So you got a little carried away gardening this summer, and it just so happens you now have more beets than you can eat fresh or juice. What to do, what to do? Well, I think I found the perfect solution for my good problem. I am talking about canning pickled beets, for long term storage.
You can use both a water bath or a pressure canner. However, since beets are low acidic foods the pressure canner should be used unless of course, you are pickling them first. Also this recipe uses Apple Cider Vinegar instead of white vinegar and huge amounts of sugar.
Here’s What You’ll Need:
- fresh beets
- cinnamon sticks
- whole cloves
- apple cider vinegar
- honey (optional)
- canning jars
- large pot
- paring knife
- metal tea strainer
- canning funnel
- kitchen cloth
- canning jar lifter
You gotta first prepare the beets for pickling by washing them, removing most of the stem and leaving the root in place. Then you boil them in the large pot from 30 to 60 minutes, you want them a little tender not soft.
The next step is hit or miss, after rinsing in cold water, most of the skins should just fall off. However some will be stubborn and for those the paring knife is your best friend. The root tail and the stem, can now be removed as you cut each of your beets into chunks.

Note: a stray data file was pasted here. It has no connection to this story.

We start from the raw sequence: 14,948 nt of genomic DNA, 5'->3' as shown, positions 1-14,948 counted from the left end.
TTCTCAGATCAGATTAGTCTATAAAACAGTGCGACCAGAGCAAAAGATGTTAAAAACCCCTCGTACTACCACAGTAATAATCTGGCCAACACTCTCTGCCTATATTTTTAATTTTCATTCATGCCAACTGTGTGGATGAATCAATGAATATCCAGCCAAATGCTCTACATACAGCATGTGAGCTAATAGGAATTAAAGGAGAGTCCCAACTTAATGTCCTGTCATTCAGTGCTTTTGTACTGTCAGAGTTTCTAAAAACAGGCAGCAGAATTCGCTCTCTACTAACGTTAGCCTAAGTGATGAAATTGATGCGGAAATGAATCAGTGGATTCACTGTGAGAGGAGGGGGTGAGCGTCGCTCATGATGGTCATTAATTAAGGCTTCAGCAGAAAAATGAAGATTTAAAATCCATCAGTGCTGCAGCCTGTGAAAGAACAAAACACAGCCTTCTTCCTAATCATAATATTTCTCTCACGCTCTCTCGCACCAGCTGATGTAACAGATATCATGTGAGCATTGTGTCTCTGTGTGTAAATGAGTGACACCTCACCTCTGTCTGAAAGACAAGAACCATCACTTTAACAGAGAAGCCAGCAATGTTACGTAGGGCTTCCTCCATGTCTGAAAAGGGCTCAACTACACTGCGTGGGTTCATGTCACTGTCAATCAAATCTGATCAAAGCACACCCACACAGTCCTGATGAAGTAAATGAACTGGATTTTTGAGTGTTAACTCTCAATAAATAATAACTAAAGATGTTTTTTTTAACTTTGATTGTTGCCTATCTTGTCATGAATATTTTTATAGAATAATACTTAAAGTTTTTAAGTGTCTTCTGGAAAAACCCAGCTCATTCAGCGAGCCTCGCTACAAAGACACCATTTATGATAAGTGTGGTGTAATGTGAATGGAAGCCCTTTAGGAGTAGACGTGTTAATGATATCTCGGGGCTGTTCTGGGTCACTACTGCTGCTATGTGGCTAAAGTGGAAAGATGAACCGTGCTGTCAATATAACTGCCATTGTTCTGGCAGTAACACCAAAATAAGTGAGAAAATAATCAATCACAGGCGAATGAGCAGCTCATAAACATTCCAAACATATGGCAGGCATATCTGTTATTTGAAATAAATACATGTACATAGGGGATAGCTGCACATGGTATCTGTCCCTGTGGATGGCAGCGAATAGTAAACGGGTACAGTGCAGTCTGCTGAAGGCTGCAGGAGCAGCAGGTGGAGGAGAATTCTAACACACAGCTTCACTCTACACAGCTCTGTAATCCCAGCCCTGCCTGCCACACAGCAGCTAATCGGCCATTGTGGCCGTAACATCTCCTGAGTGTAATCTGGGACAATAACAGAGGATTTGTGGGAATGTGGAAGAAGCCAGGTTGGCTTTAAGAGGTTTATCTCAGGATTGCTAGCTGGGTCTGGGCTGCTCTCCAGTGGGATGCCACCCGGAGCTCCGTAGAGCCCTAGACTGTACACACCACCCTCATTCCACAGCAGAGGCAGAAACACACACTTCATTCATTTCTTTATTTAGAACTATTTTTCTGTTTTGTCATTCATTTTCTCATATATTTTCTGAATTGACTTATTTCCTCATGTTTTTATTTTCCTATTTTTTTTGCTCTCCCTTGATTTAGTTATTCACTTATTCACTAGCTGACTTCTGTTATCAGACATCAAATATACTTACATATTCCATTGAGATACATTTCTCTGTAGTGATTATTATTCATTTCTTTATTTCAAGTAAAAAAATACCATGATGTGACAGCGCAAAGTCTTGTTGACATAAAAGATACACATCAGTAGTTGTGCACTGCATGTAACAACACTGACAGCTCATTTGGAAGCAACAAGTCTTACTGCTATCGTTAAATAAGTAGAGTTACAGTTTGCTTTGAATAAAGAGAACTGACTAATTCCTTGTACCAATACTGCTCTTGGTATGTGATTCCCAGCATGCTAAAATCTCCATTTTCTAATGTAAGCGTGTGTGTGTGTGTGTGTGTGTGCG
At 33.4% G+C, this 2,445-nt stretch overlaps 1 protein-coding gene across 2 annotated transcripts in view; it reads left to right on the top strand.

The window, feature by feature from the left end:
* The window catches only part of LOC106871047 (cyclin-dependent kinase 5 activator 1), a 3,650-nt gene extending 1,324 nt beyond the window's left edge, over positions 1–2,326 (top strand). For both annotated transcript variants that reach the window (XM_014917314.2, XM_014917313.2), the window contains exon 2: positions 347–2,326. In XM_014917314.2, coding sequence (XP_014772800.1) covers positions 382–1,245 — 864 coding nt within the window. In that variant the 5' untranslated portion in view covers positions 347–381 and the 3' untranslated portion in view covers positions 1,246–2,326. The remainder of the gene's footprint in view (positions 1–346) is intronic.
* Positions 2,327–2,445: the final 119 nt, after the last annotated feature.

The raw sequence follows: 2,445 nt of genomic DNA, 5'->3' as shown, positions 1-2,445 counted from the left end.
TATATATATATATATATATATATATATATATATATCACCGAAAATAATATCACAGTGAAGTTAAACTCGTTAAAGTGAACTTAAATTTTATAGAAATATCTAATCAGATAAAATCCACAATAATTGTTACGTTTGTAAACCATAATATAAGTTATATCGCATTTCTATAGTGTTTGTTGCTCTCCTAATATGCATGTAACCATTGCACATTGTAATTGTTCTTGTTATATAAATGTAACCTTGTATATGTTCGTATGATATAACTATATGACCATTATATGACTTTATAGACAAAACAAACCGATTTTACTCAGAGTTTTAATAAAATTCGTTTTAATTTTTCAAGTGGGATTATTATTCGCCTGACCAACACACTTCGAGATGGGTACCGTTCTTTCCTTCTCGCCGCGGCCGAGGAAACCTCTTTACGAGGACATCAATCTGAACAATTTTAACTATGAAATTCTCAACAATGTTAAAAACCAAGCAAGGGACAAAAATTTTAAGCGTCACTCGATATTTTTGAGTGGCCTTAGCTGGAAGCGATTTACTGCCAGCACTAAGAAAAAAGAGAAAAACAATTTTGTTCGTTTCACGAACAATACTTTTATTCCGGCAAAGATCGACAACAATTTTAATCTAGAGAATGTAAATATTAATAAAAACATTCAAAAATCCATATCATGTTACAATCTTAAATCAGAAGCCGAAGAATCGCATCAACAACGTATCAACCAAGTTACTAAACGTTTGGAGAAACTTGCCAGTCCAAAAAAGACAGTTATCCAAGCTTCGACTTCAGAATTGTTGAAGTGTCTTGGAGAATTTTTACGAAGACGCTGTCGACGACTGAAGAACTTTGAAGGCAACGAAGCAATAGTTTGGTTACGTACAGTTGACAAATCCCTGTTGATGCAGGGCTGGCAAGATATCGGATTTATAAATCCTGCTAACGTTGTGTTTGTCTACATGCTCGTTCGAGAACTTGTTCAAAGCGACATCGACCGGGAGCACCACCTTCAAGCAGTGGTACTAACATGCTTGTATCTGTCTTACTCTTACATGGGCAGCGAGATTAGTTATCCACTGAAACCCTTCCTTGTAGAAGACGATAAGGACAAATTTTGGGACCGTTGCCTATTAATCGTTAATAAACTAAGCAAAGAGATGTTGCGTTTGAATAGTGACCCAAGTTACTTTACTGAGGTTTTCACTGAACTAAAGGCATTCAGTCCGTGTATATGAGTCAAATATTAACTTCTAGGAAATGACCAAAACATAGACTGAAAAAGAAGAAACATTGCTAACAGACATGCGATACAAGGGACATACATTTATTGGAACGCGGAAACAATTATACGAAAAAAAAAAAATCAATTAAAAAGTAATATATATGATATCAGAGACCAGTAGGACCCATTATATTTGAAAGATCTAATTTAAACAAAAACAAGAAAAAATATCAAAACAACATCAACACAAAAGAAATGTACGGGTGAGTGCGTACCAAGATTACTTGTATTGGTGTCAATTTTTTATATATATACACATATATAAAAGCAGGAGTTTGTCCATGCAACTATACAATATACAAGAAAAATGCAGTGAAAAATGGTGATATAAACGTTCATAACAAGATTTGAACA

Ok now for the pickle juice, as I like to call it. You will need the apple cider vinegar and water in the pot. Your herbs go into the tea strainer or cheesecloth and are dumped into the pot. Heat the mixture until it starts to boil, then let it boil for up to 5 minutes. I love honey, so I add it too but this is optional. Add the beets and stir, before removing your bundle of herbs.
It is canning time. Pack your beets into the jars which should be hot and sterilized as always. Fill to about an inch below the jar lid, then pour in the pickle juice to cover the beets. Screw on the lids and place in your water bath canner. Processing time should be about 30 minutes, before you lift the jars out and place them on a kitchen towel to cool and seal. Piiing! You’re done! 🙂
You can follow step by step instructions on the Praire Homestead blog, here…